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Howdy there...I have been a lurker for quite a while and finally decided to chime in. I just started to fly fish recently. I have done plenty of fishing, just not fly fishing. Caught my first with the fly rod down at the Eno today. I have been out a few times with no luck till today...I'm still getting the casting down. I had a few questions for yall experienced fly fishers. A couple times in my back cast, I snapped the fly right off. I wasn't near any trees, so it didn't hit anything, the line just snapped and took the fly off. What is the best way to prevent this in my cast? Was I just casting too hard? Was it just a poor knot? I haven't had that happen before. It seemed to happen just as I was finally casting the line a good distance away from me, too! Also - I am headed up towards Bryson City this next week. I know that the Tuck is a good place to fish, are there any other rivers worth heading to up in that area. I'm not looking for your secret location or looking to catch a monster, I just want to put a few trout in the net. Even if they are tiny! Thanks!
 

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You didnt let your back cast unfurl completly. You bull whipped it for lack of a better term. Let the back cast fully develop and then use the gained leverage advantage to propel the rod forward. if you hear a snap in your back cast your "bullwhipping" it. Hope this helps, welcome and good luck to you.

Gene - Red》X《 - Asheboro
 

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I agree with "bullwhipping." There could be some other factors... A good backcast is important and when you are learning the best thing to do is to angle your body so you can watch the line unrolling in the air behind you. Just as the unrolling is about to occur...start the forward cast. Back cast and forward cast should be the same amount of force. If one was to be stronger, I'd make it the back cast. However, the most important cast for stream fishing may be the roll cast and "water hauls" rather than false casting aka "hollywood casting."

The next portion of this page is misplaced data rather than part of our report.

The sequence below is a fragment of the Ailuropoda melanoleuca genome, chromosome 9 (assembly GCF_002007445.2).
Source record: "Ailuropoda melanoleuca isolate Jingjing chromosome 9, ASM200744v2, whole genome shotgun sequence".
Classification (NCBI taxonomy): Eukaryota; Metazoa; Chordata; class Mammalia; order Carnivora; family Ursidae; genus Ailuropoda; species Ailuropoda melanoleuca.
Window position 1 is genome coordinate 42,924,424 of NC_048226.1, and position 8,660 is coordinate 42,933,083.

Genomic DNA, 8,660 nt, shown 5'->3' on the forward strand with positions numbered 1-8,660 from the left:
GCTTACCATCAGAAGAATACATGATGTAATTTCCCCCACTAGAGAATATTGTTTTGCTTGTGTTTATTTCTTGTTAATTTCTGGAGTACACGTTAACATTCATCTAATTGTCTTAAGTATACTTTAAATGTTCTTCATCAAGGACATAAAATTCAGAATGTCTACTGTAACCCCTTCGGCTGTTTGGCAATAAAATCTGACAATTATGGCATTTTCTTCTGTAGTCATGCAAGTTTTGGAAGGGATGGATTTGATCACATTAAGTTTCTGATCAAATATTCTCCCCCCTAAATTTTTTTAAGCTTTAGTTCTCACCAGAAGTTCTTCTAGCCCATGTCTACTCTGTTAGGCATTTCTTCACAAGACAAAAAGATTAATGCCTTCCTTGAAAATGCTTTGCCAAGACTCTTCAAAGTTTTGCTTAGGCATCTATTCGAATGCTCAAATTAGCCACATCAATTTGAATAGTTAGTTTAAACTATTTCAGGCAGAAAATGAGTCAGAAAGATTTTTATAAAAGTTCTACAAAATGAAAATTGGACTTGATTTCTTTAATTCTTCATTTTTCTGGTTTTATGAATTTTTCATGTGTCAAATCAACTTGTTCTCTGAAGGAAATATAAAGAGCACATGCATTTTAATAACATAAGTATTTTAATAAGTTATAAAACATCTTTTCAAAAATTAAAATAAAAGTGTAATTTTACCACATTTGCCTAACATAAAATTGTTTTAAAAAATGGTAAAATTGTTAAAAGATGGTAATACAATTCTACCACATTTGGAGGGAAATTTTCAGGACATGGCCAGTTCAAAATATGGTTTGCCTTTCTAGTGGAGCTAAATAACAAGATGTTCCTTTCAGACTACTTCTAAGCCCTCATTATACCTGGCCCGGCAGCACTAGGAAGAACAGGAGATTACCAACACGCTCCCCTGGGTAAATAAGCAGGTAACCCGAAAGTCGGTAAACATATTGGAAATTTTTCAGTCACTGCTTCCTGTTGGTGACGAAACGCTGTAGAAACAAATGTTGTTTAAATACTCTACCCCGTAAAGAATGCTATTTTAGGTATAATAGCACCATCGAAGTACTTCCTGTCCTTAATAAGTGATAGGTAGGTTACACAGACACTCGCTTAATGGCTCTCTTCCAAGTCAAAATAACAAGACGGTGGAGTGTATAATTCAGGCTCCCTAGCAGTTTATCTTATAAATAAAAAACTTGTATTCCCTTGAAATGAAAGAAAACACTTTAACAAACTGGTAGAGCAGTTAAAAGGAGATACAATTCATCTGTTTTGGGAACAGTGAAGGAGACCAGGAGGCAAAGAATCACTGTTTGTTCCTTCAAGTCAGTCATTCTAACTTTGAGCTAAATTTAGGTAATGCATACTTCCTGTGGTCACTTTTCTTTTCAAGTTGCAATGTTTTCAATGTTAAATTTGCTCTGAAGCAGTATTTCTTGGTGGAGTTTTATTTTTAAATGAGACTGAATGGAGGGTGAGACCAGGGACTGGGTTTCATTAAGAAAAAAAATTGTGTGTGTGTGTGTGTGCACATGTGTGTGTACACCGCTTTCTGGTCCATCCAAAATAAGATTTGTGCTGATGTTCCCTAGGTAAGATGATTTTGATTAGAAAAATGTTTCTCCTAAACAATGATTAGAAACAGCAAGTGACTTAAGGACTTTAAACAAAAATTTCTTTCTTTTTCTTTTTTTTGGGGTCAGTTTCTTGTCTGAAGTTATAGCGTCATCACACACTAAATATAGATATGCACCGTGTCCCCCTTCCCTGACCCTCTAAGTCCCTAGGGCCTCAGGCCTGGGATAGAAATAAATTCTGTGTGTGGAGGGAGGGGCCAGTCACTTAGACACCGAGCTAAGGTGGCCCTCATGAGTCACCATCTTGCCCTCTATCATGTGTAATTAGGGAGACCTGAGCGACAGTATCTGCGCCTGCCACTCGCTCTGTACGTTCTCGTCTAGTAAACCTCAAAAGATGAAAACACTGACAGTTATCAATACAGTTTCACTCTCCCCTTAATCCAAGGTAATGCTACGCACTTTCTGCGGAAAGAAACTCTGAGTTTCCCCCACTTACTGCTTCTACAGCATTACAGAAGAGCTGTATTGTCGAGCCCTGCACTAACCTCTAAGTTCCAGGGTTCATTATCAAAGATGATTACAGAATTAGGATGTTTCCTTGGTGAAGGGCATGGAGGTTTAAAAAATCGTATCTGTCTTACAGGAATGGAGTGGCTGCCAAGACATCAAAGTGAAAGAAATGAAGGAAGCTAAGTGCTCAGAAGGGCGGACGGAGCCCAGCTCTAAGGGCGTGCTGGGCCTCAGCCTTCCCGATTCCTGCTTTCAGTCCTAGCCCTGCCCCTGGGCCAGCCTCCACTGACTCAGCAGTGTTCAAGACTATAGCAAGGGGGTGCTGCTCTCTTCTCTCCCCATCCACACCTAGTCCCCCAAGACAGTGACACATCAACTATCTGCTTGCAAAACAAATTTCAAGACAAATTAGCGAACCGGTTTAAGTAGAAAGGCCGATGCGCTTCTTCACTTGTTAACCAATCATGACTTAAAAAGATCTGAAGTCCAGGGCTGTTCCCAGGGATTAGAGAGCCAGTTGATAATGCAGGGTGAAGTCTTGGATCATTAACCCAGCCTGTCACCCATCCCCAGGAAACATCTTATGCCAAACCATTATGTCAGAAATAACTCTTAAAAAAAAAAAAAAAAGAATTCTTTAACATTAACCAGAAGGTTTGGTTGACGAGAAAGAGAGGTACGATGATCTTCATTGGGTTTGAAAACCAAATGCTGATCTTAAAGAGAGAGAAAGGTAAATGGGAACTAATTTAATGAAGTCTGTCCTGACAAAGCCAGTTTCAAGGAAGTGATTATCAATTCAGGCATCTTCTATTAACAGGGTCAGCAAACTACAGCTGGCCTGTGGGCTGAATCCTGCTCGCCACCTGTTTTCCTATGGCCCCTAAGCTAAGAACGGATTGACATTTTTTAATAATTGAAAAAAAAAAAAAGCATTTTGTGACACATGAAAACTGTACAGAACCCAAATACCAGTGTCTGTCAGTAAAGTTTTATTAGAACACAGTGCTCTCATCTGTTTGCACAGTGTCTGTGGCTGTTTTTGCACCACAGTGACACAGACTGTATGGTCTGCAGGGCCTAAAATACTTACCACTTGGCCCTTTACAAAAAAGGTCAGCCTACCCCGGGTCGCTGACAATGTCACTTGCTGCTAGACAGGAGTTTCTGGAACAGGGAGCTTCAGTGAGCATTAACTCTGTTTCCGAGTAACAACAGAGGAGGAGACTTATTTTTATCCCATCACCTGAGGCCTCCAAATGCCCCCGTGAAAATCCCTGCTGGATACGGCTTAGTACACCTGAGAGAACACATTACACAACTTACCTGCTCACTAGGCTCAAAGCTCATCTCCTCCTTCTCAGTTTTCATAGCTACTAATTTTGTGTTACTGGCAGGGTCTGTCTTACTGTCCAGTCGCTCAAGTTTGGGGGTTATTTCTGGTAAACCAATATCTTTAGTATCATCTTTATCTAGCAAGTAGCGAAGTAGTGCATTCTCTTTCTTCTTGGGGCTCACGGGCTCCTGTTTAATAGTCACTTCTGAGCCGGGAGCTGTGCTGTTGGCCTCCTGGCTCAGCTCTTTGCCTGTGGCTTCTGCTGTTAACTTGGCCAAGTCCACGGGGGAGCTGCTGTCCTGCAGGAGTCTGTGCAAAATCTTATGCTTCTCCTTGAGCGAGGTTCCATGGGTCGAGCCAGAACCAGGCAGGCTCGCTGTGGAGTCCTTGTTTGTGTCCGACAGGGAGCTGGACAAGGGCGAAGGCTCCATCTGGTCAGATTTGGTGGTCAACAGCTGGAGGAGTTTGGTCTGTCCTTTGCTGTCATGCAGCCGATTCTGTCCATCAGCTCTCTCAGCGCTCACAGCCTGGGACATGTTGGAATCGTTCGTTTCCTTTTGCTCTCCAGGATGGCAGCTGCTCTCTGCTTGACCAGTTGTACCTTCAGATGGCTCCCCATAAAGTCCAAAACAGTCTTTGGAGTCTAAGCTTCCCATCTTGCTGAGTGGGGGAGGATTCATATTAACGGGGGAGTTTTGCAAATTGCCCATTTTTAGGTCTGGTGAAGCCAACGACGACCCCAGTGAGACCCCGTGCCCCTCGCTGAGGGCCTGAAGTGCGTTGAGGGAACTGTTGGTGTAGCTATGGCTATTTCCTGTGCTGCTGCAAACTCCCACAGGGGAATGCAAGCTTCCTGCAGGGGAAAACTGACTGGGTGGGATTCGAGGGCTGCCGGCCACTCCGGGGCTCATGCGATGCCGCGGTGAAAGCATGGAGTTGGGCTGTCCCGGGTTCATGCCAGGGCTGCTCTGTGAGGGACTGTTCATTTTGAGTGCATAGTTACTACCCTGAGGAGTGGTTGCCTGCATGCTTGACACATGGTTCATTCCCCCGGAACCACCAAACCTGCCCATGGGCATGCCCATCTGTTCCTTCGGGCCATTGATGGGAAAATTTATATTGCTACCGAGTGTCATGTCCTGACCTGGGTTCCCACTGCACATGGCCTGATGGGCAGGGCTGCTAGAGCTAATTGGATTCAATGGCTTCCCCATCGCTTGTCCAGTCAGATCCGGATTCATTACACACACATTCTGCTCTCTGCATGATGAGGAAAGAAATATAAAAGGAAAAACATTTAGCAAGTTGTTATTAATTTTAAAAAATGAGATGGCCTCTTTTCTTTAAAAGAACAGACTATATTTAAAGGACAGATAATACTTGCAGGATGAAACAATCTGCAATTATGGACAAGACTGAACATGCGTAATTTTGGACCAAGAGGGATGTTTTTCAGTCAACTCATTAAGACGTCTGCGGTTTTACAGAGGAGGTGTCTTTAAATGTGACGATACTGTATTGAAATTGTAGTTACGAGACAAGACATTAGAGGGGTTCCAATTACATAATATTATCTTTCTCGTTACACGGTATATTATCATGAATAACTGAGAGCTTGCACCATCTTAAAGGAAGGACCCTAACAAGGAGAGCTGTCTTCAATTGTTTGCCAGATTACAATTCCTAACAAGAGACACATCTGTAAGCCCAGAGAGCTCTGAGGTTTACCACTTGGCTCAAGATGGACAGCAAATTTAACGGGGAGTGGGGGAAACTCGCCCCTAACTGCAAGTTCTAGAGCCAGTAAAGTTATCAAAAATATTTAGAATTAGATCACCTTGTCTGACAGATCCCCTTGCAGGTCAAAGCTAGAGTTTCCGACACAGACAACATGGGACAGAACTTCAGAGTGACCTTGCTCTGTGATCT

There are plenty of creeks around Bryson. Deep Creek in Smokies, Alarka, upper sections of the Nantahala. Tuck may not be as good now since delayed harvest is over. Even during dh, the easily accessed areas get pounded pretty hard. Some of the folks that fish that area may have better updates.
 

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I wouldn't throw anything less than 2x tippet for streamers and poppers and would probably use 3x for foam products. Some mono leaders are garbage and are prone to break. I use the high dollar Rio flouroflex. I only break stuff off using flouro if it is 6x. BTW, what are you tossin on the Eno?

Each person has there own idea what constitutes a great fishing river or experience. I'd just as soon hit a warm water river as a cold one. I would stick around local and try the many streams in your area. There are a righteous amount of rocky and picturesque streams loaded with fish right in your backyard. BTW, the Tuck is a mountain river with much more volume than the rivers of the Piedmont. Large/high vol. river wading will give you another bag of issues to deal with.
 

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Not much of a fly fisher myself, but I am glad you have joined us on the forum.

Darrell
 

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Red X Angler
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Welcome to the site!

Although I'm new to fly fishing as well, I've devoted lots of time into learning. Roll casting will be beneficial for not snapping that line, but you'll need to pick up the false cast at some point in my opinion.

What did you catch today?


Sent from my kayak...
 

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You shouldn't hear a snapping noise at all when casting. That usually means you're starting your forward cast too soon. There really should be almost no noise when you cast. I'm guessing to you were only fishing with a certain amount of line. Maybe 20ft or so? When you back cast and cast forward too quickly it does create a whip type reaction that can snap your fly right off.
 

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Hey there, I'm new to the forum as well, but am an experienced fly fisherman from the great lakes tributaries and smaller streams. I actually work in Treyburn and often walk down to the boat launch at lunch. If you happen to be around there sometime let me know, I'd be happy to help you work out your cast, and show you a few other methods as well. What's in the river there, anyways?
 
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